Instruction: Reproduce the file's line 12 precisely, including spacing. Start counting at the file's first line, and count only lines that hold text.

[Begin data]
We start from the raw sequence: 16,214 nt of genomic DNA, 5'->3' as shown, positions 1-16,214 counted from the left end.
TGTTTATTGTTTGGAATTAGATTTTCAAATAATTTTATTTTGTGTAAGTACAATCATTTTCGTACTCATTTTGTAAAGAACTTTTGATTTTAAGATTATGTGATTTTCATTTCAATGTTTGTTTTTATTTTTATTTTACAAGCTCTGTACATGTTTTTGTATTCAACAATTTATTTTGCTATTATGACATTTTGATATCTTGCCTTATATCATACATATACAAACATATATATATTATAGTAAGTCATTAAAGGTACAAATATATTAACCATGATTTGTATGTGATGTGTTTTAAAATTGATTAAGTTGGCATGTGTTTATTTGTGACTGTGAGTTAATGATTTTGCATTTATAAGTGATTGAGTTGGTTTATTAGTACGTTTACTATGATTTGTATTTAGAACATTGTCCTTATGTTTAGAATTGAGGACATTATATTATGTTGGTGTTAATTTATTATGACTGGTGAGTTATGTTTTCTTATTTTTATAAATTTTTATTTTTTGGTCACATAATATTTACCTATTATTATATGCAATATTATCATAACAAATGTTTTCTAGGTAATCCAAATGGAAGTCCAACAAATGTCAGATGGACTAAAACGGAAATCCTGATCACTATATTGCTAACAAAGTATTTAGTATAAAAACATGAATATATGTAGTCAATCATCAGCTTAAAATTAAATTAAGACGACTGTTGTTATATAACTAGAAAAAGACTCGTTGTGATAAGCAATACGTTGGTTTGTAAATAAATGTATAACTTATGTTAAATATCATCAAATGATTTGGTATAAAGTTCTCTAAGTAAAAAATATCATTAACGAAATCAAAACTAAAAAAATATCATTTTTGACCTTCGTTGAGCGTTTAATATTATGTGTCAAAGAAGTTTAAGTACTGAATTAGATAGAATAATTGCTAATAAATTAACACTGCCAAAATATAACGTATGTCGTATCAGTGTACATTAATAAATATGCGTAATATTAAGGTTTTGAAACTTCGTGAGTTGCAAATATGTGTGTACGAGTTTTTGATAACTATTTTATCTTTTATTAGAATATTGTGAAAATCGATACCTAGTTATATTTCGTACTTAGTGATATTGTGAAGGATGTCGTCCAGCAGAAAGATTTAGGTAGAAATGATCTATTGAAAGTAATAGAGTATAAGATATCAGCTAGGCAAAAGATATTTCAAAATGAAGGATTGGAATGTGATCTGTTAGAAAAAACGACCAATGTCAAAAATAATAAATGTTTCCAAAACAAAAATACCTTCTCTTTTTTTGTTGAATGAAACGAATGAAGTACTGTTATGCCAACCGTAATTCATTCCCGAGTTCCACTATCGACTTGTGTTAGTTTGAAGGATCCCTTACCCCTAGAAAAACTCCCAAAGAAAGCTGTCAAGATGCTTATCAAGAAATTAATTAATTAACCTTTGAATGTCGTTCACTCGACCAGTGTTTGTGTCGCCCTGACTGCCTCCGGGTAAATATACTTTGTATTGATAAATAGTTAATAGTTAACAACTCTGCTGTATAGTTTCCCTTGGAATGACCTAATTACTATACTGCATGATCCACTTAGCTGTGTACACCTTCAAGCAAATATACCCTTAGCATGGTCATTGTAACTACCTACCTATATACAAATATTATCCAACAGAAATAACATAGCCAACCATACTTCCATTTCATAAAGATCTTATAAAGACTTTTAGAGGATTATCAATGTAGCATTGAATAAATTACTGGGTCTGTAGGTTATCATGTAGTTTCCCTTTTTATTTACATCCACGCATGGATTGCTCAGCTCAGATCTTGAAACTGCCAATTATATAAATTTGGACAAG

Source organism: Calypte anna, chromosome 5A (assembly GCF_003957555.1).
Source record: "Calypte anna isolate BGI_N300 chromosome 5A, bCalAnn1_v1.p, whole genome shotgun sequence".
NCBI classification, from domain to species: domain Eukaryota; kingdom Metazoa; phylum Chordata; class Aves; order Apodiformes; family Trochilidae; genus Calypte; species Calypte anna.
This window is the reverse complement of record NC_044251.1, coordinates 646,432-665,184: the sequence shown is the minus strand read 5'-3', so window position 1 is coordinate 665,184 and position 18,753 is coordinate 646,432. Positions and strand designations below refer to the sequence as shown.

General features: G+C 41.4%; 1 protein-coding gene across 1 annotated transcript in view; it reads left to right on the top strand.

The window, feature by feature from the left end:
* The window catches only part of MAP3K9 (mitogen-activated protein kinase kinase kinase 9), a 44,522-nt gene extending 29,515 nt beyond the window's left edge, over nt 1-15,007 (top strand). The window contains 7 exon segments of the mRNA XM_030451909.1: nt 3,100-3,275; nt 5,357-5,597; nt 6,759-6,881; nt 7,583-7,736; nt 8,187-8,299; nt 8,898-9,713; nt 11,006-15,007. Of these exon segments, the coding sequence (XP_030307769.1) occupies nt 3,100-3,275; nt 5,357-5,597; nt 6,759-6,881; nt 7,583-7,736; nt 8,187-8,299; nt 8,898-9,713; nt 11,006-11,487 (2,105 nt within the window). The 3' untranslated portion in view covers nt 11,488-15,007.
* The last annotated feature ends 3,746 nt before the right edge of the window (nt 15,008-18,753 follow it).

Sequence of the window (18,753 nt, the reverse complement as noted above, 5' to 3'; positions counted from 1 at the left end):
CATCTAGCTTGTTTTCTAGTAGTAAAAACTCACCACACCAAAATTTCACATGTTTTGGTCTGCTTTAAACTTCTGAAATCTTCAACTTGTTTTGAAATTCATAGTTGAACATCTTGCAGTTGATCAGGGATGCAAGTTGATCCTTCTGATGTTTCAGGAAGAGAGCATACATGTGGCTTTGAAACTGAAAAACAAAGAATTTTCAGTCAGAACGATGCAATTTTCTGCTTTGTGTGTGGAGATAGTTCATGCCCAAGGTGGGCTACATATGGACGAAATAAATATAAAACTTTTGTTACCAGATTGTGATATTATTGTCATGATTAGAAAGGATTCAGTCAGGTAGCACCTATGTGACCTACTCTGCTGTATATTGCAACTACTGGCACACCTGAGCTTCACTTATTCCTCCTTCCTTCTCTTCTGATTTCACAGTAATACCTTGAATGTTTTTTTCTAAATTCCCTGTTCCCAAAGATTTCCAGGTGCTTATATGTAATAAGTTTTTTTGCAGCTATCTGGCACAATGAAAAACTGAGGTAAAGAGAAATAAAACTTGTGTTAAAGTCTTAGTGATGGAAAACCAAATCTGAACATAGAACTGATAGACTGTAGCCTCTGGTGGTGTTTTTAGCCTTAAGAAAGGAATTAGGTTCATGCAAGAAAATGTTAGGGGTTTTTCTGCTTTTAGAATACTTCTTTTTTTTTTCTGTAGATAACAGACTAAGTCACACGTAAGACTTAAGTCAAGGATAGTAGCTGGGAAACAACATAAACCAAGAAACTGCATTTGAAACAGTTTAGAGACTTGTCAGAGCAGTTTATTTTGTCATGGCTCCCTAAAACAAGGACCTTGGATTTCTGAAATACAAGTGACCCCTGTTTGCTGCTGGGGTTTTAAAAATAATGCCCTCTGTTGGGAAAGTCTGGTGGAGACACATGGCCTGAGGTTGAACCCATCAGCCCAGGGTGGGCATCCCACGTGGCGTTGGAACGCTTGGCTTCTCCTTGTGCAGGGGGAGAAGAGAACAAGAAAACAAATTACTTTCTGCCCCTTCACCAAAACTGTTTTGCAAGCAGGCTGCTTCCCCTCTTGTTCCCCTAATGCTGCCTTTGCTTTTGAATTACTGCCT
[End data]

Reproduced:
CATCTAGCTTGTTTTCTAGTAGTAAAAACTCACCACACCAAAATTTCACATGTTTTGGTCTGCTTTAAACTTCTGAAATCTTCAACTTGTTTTGAAATTCATAGTTGAACATCTTGCAGTTGATCAGGGATGCAAGTTGATCCTTCTGATGTTTCAGGAAGAGAGCATACATGTGGCTTTGAAACTGAAAAACAAAGAATTTTCAGTCAGAACGATGCAATTTTCTGCTTTGTGTGTGGAGATAGTTCATGCCCAAGGTGGGCTACATATGGACGAAATAAATATAAAACTTTTGTTACCAGATTGTGATATTATTGTCATGATTAGAAAGGATTCAGTCAGGTAGCACCTATGTGACCTACTCTGCTGTATATTGCAACTACTGGCACACCTGAGCTTCACTTATTCCTCCTTCCTTCTCTTCTGATTTCACAGTAATACCTTGAATGTTTTTTTCTAAATTCCCTGTTCCCAAAGATTTCCAGGTGCTTATATGTAATAAGTTTTTTTGCAGCTATCTGGCACAATGAAAAACTGAGGTAAAGAGAAATAAAACTTGTGTTAAAGTCTTAGTGATGGAAAACCAAATCTGAACATAGAACTGATAGACTGTAGCCTCTGGTGGTGTTTTTAGCCTTAAGAAAGGAATTAGGTTCATGCAAGAAAATGTTAGGGGTTTTTCTGCTTTTAGAATACTTCTTTTTTTTTTCTGTAGATAACAGACTAAGTCACACGTAAGACTTAAGTCAAGGATAGTAGCTGGGAAACAACATAAACCAAGAAACTGCATTTGAAACAGTTTAGAGACTTGTCAGAGCAGTTTATTTTGTCATGGCTCCCTAAAACAAGGACCTTGGATTTCTGAAATACAAGTGACCCCTGTTTGCTGCTGGGGTTTTAAAAATAATGCCCTCTGTTGGGAAAGTCTGGTGGAGACACATGGCCTGAGGTTGAACCCATCAGCCCAGGGTGGGCATCCCACGTGGCGTTGGAACGCTTGGCTTCTCCTTGTGCAGGGGGAGAAGAGAACAAGAAAACAAATTACTTTCTGCCCCTTCACCAAAACTGTTTTGCAAGCAGGCTGCTTCCCCTCTTGTTCCCCTAATGCTGCCTTTGCTTTTGAATTACTGCCT